Amar makes other geographic observations that, although perhaps minor, are strained. He discusses a possible connection between Justice Black’s passion for reading the words of the Constitution literally and the religious fundamentalism of Black’s native Alabama. Fair enough, but Amar then asks whether Justice Antonin Scalia may be similarly influenced because he spent several years early in his law career teaching at the University of Virginia Law School. This seems a stretch. Elsewhere, Amar observes that Justice Robert Jackson was one of two New Yorkers on the court in his day. Observing that today’s court has five justices with New York origins, he suggests that Jackson “presaged the modern Court.” Technically this may be true, but what is the point?

Amar is one of the leading constitutional scholars in the country and an extremely creative thinker. The book is at its best when he explores some of his own elegant constitutionalism to explain the work of justices or insights about the Constitution.

Consider the chapter on Justice Anthony Kennedy, the pivotal center of today’s Supreme Court because he often occupies the ground between more liberal and more conservative justices. Some contemporary constitutional commentators find Kennedy’s judicial rhetoric overblown and too focused on philosophical concerns. Not so Amar. He praises Kennedy, especially in some of his earlier opinions after he joined the court in 1988. Kennedy, Amar writes, “tries to teach us about the Constitution. . . . All Americans are his students, and he tries to reach us by using words and images we can understand.” He praises Kennedy’s vision of equal citizenship and his expression of that vision with a minimum of legal jargon.

Amar notes that there was once more geographic diversity among Supreme Court justices. Today, he says, a geographic imbalance exists (that New York connection), and he observes that “demography has replaced geography” as a distributive focus for the makeup of the court, meaning that we now pay more attention to justices’ age and gender than to where they come from.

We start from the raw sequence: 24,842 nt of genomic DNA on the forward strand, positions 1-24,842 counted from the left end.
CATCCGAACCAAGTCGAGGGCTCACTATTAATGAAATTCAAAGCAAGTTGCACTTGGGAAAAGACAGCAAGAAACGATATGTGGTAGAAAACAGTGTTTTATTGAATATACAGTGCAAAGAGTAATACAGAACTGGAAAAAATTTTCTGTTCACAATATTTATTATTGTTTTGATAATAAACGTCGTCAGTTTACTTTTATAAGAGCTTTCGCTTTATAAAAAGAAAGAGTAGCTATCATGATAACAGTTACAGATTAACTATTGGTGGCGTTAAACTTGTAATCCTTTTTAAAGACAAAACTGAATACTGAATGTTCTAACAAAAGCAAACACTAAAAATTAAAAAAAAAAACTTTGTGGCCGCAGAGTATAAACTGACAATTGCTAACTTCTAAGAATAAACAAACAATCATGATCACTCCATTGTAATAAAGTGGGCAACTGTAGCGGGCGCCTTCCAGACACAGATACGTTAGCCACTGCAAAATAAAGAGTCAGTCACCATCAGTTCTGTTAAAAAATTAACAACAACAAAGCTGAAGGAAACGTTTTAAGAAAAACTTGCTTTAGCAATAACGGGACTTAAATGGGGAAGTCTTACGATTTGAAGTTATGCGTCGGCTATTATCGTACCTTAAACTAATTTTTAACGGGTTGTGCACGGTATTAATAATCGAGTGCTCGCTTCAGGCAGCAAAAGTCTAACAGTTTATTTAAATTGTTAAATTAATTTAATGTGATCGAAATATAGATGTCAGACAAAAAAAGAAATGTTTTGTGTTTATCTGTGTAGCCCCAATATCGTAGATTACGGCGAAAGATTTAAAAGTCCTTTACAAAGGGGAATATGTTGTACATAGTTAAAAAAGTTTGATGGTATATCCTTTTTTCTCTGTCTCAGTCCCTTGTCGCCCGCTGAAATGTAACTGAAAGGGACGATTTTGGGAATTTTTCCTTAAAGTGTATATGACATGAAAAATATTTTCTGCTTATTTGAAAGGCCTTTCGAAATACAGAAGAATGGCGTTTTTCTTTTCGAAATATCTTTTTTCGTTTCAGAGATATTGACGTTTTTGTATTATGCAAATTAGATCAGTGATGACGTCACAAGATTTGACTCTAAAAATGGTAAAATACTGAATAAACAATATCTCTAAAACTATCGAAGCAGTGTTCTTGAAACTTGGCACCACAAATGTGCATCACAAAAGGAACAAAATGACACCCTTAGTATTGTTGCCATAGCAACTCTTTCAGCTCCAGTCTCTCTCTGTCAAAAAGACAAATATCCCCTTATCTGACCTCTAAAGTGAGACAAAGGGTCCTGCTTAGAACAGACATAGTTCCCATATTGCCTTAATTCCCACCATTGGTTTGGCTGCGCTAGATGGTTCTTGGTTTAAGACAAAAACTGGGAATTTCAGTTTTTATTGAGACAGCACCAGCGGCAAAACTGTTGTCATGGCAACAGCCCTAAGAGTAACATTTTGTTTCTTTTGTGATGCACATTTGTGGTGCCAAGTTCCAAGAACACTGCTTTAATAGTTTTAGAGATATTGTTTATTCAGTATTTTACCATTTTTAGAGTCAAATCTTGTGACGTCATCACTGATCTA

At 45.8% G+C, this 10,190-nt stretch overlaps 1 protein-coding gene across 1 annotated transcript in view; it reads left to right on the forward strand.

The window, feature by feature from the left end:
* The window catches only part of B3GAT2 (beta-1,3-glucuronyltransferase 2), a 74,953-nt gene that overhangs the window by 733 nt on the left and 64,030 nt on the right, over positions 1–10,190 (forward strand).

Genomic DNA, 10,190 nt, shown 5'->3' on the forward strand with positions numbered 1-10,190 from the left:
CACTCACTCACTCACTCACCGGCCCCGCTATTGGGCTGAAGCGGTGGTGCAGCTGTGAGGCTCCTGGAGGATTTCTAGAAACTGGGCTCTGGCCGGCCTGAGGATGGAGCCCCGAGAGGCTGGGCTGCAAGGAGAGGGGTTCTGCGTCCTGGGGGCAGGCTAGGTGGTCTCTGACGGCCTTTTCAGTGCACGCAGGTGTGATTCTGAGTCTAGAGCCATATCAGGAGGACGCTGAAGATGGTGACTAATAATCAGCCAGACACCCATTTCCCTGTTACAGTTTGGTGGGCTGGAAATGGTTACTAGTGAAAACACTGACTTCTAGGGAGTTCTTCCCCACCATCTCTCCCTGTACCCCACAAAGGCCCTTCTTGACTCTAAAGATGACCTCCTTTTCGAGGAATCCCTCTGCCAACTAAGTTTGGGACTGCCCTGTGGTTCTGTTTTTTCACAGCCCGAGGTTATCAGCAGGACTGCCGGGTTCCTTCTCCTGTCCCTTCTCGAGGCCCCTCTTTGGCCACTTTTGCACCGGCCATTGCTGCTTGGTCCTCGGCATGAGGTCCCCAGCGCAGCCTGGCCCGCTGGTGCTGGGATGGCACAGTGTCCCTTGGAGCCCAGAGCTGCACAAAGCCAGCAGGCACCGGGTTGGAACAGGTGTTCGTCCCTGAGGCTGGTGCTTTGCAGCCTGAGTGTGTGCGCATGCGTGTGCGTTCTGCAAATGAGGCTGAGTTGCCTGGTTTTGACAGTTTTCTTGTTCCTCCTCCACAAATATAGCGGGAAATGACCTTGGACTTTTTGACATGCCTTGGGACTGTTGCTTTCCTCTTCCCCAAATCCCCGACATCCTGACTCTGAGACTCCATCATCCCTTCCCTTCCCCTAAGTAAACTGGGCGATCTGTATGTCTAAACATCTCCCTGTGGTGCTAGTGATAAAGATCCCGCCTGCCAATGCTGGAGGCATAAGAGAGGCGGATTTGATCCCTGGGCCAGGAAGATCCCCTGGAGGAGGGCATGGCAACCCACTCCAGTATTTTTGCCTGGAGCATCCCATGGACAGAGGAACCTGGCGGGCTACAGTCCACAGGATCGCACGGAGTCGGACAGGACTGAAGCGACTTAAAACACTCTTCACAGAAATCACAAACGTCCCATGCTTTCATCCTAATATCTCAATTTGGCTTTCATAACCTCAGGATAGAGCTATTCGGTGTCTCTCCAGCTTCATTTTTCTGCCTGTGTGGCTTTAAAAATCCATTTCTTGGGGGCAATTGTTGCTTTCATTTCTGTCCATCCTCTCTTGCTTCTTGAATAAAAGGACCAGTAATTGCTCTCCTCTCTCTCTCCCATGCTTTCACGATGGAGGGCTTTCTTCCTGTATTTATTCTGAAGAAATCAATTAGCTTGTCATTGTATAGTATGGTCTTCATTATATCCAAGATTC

The risk with creative constitutional scholars is that they can let their ideas run away with them. Amar does so on occasion. He accurately summarizes Kennedy’s 1996 opinion for the court striking down a Colorado constitutional amendment that barred local governments from including gays in anti-discrimination laws. Kennedy found that the amendment discriminated against gays in violation of the 14th Amendment. Amar argues that Kennedy also “waves in the direction” of the constitutional provision that prohibits bills of attainder, which are laws that single out individuals by name for some legal penalty. In suggesting that the harm caused by precluding laws prohibiting bias against an entire class of people is similar to the harm of singling out an individual for a bill of attainder, Amar may be on to something, but there is certainly no such reference by Kennedy in the decision, Romer v. Evans.

Amar ends on a positive note of unification. Despite the many influences of geographic difference outlined throughout the book, he reminds us in the end that it is a “great truth” that states and regions “unite to form one nation, one constitutional system.”